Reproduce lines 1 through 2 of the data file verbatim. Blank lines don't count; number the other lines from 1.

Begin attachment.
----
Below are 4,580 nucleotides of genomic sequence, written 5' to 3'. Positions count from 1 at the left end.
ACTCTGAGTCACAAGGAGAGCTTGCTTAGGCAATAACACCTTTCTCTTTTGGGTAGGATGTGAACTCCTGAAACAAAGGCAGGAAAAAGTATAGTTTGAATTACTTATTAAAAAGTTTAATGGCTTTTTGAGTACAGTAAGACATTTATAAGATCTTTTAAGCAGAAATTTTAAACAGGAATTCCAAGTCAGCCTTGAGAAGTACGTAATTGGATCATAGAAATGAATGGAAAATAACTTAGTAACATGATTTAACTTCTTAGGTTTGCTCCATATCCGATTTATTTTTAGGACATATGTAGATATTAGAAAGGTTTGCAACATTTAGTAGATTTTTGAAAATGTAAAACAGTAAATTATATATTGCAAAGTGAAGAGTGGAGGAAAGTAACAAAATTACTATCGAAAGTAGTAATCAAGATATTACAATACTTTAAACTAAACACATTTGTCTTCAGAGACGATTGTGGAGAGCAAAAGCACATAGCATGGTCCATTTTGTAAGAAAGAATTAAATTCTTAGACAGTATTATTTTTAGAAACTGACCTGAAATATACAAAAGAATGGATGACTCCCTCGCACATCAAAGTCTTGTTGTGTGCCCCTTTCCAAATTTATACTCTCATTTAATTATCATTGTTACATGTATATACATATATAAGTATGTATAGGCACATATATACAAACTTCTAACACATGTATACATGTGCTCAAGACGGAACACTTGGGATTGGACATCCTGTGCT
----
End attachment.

Below are 4,580 nucleotides of genomic sequence, written 5' to 3'. Positions count from 1 at the left end.
ACTCTGAGTCACAAGGAGAGCTTGCTTAGGCAATAACACCTTTCTCTTTTGGGTAGGATGTGAACTCCTGAAACAAAGGCAGGAAAAAGTATAGTTTGAATTACTTATTAAAAAGTTTAATGGCTTTTTGAGTACAGTAAGACATTTATAAGATCTTTTAAGCAGAAATTTTAAACAGGAATTCCAAGTCAGCCTTGAGAAGTACGTAATTGGATCATAGAAATGAATGGAAAATAACTTAGTAACATGATTTAACTTCTTAGGTTTGCTCCATATCCGATTTATTTTTAGGACATATGTAGATATTAGAAAGGTTTGCAACATTTAGTAGATTTTTGAAAATGTAAAACAGTAAATTATATATTGCAAAGTGAAGAGTGGAGGAAAGTAACAAAATTACTATCGAAAGTAGTAATCAAGATATTACAATACTTTAAACTAAACACATTTGTCTTCAGAGACGATTGTGGAGAGCAAAAGCACATAGCATGGTCCATTTTGTAAGAAAGAATTAAATTCTTAGACAGTATTATTTTTAGAAACTGACCTGAAATATACAAAAGAATGGATGACTCCCTCGCACATCAAAGTCTTGTTGTGTGCCCCTTTCCAAATTTATACTCTCATTTAATTATCATTGTTACATGTATATACATATATAAGTATGTATAGGCACATATATACAAACTTCTAACACATGTATACATGTGCTCAAGACGGAACACTTGGGATTGGACATCCTGTGCT